August 25, 2014
Pianist Khatia Buniatishvili explores classics from Bach, Ravel, and others, as well as the Georgian folk music of her childhood.
There is a lot of negativity about the "millennial" generation. They are selfish, they are spoiled, and they don't understand or respect the past. Much of the conversation about people in their twenties seems to ignore the actual experience and behavior of the millions of young people flocking to cities to find a sense of community, their unabashed affection for artifacts from the past, and the bond they have formed with their families.
Described as "the young Georgian firebrand," Khatia Buniatishvili is a young, talented pianist who blends technical brilliance with a uniquely sorrowful sound that she describes as heavily influenced by the Georgian folk music of her youth. Khatia is undoubtedly part of a new generation of musicians, sorting through the complexity of their time, and the depth of their past.
Buniatishvili has been quoted by Classical FM explaining that "the piano is the blackest instrument, a symbol of musical solitude…" That solitude is palpable in Motherland, a tribute to both her mother and her homeland. The album is a deeply personal approach to solo piano works, ranging from Bach to Arvo Pärt, in which she explores a longing for home, for the simplicity of the past, and what her mother offered as her first piano teacher.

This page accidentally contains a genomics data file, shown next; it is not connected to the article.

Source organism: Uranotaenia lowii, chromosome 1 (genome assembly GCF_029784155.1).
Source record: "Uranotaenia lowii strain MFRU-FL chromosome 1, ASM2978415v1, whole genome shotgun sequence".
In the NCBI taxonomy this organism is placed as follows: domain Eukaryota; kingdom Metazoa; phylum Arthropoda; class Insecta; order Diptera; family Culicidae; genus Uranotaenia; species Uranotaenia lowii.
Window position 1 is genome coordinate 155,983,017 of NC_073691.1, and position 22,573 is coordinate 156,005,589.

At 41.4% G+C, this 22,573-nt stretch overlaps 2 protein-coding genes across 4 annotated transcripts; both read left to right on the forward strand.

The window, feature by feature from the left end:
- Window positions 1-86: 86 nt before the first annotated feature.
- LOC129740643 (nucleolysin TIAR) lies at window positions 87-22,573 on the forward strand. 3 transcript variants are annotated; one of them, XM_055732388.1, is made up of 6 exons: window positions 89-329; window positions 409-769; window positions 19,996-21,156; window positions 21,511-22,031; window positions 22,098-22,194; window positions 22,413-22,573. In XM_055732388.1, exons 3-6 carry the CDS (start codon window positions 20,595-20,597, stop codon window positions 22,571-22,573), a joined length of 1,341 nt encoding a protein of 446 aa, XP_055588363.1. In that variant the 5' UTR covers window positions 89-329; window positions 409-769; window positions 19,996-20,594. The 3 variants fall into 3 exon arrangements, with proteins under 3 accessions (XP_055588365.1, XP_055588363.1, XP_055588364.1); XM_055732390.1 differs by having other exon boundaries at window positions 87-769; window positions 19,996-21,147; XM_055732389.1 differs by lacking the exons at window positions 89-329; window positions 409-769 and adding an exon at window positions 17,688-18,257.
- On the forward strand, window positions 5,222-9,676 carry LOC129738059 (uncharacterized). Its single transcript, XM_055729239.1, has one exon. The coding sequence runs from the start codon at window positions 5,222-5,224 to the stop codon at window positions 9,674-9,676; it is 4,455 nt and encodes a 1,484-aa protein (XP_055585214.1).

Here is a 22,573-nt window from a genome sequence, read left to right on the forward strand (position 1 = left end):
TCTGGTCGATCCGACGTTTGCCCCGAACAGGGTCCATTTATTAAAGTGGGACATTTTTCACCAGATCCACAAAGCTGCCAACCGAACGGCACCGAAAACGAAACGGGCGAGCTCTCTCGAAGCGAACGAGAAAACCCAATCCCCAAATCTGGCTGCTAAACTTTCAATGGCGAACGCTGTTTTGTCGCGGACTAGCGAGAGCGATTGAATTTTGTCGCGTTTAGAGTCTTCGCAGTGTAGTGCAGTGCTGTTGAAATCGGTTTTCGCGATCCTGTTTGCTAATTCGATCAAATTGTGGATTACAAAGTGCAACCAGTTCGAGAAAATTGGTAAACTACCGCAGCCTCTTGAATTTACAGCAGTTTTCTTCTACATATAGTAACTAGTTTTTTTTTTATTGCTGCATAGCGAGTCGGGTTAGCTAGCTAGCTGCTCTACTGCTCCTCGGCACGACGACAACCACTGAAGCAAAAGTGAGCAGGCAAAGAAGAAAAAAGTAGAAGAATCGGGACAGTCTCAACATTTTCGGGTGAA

The stylistic, historical, and technical range of the album is considerable. Motherland juxtaposes the lightness of a Slavonic Dance by Dvorák with the graceful introspection of Liszt ’s "Lullaby," as well as an original arrangement by Buniatishvili of a Georgian folk song. Through it all she imbues each piece with the grace, sensitivity and beauty she is known for.
Khatia Buniatishvili makes it clear that the heart of classical piano is alive and well in her generation: full of equal parts respect and personality, Motherland transports everyone home.
For more information and to purchase this recording, visit ArkivMusic.
For other albums featured as CD of the Week, click here.
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